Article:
Converting ISO 8601-compliant String to java.util.Date - Stack Overflo...

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Apache Jackrabbit uses the ISO 8601 format for persisting dates, and there is a helper class to parse them:

While the subset of Jackrabbit might work, it makes more sense to use a full-fledged purpose-built library. In Java that means either Joda-Time or java.time.

Converting ISO 8601-compliant String to java.util.Date - Stack Overflo...

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Apache Jackrabbit uses the ISO 8601 format for persisting dates, and there is a helper class to parse them:

While the subset of Jackrabbit might work, it makes more sense to use a full-fledged purpose-built library. In Java that means either Joda-Time or java.time.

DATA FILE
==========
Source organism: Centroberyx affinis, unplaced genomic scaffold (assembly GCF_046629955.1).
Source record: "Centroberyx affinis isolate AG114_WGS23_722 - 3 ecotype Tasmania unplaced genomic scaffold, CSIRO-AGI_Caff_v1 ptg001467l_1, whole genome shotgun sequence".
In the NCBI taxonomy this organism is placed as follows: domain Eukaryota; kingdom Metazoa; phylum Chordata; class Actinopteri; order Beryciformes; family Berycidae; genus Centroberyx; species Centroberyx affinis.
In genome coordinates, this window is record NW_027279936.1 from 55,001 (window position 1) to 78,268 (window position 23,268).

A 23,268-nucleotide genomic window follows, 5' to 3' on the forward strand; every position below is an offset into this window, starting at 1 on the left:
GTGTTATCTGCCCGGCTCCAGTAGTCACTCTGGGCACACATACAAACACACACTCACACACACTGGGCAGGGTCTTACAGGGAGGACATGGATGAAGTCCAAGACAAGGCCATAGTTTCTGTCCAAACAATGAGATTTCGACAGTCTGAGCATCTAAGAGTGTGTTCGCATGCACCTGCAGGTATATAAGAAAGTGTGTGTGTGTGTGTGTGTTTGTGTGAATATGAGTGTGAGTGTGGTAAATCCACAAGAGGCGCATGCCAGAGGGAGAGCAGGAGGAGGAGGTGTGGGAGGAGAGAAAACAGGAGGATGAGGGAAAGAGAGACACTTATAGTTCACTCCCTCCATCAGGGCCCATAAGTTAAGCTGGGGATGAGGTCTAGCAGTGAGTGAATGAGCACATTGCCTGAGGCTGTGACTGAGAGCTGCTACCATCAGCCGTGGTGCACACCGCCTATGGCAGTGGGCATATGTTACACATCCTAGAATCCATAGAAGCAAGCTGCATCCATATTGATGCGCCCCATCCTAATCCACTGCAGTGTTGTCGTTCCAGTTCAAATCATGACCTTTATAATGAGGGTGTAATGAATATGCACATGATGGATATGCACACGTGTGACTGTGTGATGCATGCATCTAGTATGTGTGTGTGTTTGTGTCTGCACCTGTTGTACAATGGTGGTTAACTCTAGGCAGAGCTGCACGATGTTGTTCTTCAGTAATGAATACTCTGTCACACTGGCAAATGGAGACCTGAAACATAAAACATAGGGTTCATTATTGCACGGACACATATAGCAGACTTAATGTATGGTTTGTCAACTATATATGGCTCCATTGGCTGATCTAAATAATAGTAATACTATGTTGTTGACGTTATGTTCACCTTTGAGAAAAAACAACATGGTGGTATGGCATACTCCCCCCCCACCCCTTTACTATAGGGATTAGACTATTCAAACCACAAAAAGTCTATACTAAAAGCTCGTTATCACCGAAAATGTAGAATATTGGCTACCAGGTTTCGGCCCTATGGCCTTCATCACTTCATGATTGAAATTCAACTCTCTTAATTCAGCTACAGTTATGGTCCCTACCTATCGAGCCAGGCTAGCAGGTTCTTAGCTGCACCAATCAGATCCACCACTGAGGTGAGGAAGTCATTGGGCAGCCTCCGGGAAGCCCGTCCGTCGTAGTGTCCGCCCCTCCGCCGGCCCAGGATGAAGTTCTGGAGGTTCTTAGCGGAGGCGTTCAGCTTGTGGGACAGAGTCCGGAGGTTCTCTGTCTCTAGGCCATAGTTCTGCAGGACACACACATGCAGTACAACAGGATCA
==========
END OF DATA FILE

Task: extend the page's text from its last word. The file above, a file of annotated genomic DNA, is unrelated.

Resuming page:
Converting ISO 8601-compliant String to java.util.Date - Stack Overflo...

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Quote: The easier solution is possibly to use the data type converter in JAXB, since JAXB must be able to parse ISO8601 date string according to the XML Schema specification. javax.xml.bind.DatatypeConverter.parseDateTime("2010-01-01T12:00:00Z") will give you a Calendar object and you can simply use getTime() on it, if you need a Date object.

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Enter the original date into a Date object and then print out the result with a DateFormat. You may have to split up the string into smaller pieces to create the initial Date object, if the automatic parse method does not accept your format.

Date inputDate = convertYourInputIntoADateInWhateverWayYouPrefer(inputString);
DateFormat outputFormat = new SimpleDateFormat("MM/dd/yyyy hh:mm:ss.SSS");
String outputString = outputFormat.format(inputDate);